Here is a true story about how a stuck up, know –it-all got put in his place, with a happy ending to boot. Picture this scene. A coffee shop in Amsterdam. A male customer who blogs observes the following scene unfold between an obnoxious man, a beautiful blond woman with whom obnoxious guy is flirting, and a harassed server who is new at her job.
Man: “Excuse me! I ordered a non-fat, non-sugar orange mocha chip frappuccino! This isn’t non-fat, and there’s no whip cream on it.”
Barista: “I’m so sorry, sir. I’ll remake it immediately.”
Man, to the blonde woman: “What is up with these people!? They screw everything up.”
Barista: “Here’s your drink sir. I hope this one is up to standard.”
Man: “What are you, thick headed! This is a plain mocha frappuccino! I wanted an orange chip mocha frappuccino! Get it right!”
(The barista remakes his drink again, but is clearly on the verge of tears.)
Man: “Oh my God, you people need to understand English! I said non-fat. Don’t tell me it is non-fat, because I can taste—”
(At this point, the blonde woman decides she’s had enough of the man and interrupts him.)
Blonde woman: *in a strong Irish accent* “WILL YOU STOP BEING A JERK FOR FIVE MINUTES?! The girl has made the coffee perfectly this time—I watched her! And, even if she hasn’t, she’s young and clearly new at her job. It’s just a coffee! Cut her some slack!”
Man: “Excuse me, but I want what I asked for! I don’t see why that’s so hard!”
Blonde woman: “She probably looked at you, assumed you were a man, and was therefore completely confused by your non-fat non-sugar orange mocha chip frappuccino order. Real men drink real coffee, and they don’t bully teenage girls until they cry. Now, can you please stop being an almighty-know- it- all-jerk?!”
Everyone in the coffee shop claps, and the man leaves, mortified. The male blogger who witnessed this all paid for the blonde woman’s coffee, and found out that she is from the same part of Ireland as he was. One thing led to another, and he asked her to marry him last Christmas. She said yes!
It seems like the curse of the human condition. We can’t help trying to one-up each other. Churches want to have the latest and greatest choirs, or preachers. I hear parents on the playground or in playground, depending on the zip code, making inquiries about which preschool one’s child is currently accepted or weight-listed. How many after school activities have your children crammed into their schedule? Friends, it’s a battle field out there. I currently live in Great Neck, at every corner there are scholastic enrichment centers for preschoolers up to high schoolers. Yoga centers, Takwondo, all -Day spas on every block, to help you attend to all the worries of your children’s A-s, and you & your husband s 16hr days.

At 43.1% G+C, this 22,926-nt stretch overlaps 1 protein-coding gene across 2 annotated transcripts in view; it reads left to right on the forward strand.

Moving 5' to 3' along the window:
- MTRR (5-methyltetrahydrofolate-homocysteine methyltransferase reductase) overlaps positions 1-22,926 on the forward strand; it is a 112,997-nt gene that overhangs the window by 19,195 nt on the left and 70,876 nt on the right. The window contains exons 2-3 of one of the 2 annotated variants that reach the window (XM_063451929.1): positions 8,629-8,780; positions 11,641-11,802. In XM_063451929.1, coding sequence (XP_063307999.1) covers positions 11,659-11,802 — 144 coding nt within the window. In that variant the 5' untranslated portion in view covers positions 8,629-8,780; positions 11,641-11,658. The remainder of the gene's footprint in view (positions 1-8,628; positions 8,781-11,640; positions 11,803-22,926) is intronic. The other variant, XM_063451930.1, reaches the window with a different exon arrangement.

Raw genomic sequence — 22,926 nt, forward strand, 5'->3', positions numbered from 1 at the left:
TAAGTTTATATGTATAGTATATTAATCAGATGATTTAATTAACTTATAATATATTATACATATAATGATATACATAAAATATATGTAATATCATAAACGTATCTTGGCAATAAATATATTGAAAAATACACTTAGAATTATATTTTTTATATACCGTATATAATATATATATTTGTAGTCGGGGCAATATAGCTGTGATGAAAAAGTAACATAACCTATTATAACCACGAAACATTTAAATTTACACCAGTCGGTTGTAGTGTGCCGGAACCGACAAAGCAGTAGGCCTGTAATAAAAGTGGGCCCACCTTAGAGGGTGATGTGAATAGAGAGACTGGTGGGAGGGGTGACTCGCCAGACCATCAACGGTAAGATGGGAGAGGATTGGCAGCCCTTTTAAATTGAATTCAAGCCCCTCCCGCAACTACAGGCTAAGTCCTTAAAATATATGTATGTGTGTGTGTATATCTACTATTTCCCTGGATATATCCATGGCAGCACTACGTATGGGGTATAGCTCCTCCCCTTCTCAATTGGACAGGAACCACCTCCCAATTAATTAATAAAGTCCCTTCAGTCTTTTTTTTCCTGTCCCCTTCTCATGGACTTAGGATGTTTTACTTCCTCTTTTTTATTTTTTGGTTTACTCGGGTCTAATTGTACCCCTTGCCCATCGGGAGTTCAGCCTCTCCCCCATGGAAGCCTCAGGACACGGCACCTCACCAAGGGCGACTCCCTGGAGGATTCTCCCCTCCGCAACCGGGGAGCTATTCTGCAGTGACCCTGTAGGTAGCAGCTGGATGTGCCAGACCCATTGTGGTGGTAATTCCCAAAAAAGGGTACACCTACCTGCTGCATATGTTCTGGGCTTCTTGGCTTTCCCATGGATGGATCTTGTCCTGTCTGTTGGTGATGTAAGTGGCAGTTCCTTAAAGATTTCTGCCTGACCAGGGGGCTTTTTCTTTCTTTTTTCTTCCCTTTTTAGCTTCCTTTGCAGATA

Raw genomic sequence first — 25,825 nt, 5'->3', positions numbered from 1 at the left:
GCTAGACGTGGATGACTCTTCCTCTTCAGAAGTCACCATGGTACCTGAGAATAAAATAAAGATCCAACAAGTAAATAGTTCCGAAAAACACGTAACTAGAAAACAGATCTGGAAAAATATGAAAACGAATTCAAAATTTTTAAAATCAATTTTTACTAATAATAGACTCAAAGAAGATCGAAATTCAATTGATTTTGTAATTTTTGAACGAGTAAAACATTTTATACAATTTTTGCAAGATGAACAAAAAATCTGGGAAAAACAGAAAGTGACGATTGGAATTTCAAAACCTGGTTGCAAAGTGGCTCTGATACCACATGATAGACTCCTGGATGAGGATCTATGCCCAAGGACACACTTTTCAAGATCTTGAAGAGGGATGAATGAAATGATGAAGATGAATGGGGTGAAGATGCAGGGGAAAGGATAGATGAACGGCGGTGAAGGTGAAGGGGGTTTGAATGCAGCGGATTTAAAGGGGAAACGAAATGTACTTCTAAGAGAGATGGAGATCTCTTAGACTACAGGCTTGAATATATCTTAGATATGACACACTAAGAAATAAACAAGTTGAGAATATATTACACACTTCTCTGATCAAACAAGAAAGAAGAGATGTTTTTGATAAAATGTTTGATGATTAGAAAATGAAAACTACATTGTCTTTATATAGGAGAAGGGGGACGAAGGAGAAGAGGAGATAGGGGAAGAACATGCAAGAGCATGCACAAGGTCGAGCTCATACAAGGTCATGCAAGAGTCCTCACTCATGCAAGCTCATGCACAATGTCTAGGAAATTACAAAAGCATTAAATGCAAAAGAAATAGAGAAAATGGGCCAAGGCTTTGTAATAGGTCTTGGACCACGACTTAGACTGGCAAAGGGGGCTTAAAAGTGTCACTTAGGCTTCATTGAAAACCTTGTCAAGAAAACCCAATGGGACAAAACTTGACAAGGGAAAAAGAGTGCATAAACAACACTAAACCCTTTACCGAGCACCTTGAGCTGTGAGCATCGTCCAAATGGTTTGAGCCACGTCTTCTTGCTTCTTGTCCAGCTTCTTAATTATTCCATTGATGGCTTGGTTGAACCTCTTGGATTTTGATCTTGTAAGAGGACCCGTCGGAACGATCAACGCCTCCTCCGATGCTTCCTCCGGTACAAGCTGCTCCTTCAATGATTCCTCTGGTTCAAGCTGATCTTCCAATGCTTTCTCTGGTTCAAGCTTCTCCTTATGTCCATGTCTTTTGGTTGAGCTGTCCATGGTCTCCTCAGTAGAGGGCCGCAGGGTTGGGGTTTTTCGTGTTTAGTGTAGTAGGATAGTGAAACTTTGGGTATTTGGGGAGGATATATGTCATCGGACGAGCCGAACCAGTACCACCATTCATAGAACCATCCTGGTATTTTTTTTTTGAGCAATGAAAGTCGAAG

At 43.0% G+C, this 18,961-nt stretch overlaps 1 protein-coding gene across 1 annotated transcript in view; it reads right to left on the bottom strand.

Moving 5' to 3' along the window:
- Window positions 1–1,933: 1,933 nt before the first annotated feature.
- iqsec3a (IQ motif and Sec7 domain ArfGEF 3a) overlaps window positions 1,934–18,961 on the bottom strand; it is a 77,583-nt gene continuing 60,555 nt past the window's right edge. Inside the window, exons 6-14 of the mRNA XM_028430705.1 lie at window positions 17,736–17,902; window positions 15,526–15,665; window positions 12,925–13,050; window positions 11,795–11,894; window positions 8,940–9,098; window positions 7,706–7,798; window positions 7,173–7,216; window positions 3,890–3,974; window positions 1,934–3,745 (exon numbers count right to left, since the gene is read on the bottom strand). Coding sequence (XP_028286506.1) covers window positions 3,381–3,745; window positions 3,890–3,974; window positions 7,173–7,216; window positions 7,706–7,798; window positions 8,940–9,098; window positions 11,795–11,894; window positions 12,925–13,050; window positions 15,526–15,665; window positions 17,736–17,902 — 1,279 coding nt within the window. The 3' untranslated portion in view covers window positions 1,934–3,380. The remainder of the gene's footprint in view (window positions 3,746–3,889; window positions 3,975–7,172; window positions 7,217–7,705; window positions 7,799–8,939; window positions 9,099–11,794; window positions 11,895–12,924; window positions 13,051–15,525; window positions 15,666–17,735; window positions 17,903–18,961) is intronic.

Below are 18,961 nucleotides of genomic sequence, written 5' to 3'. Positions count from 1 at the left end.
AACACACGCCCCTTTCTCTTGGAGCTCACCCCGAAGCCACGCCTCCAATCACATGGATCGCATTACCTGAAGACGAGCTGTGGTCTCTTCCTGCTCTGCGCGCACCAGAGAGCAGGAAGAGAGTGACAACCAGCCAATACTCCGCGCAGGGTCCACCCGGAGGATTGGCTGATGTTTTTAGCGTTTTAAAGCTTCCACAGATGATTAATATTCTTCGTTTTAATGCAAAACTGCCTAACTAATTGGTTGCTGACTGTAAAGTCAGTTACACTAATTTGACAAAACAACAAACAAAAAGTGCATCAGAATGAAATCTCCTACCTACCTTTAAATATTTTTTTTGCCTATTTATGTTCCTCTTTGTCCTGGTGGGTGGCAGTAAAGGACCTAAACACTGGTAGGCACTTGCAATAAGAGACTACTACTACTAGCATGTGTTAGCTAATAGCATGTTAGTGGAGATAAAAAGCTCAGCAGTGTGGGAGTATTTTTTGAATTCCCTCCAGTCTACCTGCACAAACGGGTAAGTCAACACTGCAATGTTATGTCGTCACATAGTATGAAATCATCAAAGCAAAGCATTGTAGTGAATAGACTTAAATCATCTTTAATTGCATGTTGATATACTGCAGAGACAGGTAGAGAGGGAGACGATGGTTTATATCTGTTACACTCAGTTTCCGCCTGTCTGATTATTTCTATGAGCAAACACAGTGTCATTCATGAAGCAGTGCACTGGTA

Most of us have more in common with James and John in our gospel lesson, than we care to admit, although we might not be as direct and blunt as they were. We want to be on the A list. A member of the All-that crowd. In the picture, center wearing the shades, shaking hands with the “got-to-know” person. “Teacher, we want you to do for us whatever we ask of you .. grant us to sit, one at your right hand and one at your left, in your glory.” James and John were just planning ahead. They were confident that Jesus’ popularity would continue to soar. They would arrive in Jerusalem and met with success beyond measure. Of course, when this happened, when this happened, there would need to be an organizational chart ready, a five-year growth plan in place to cement the Jesus movement. James and John were stepping up for the job.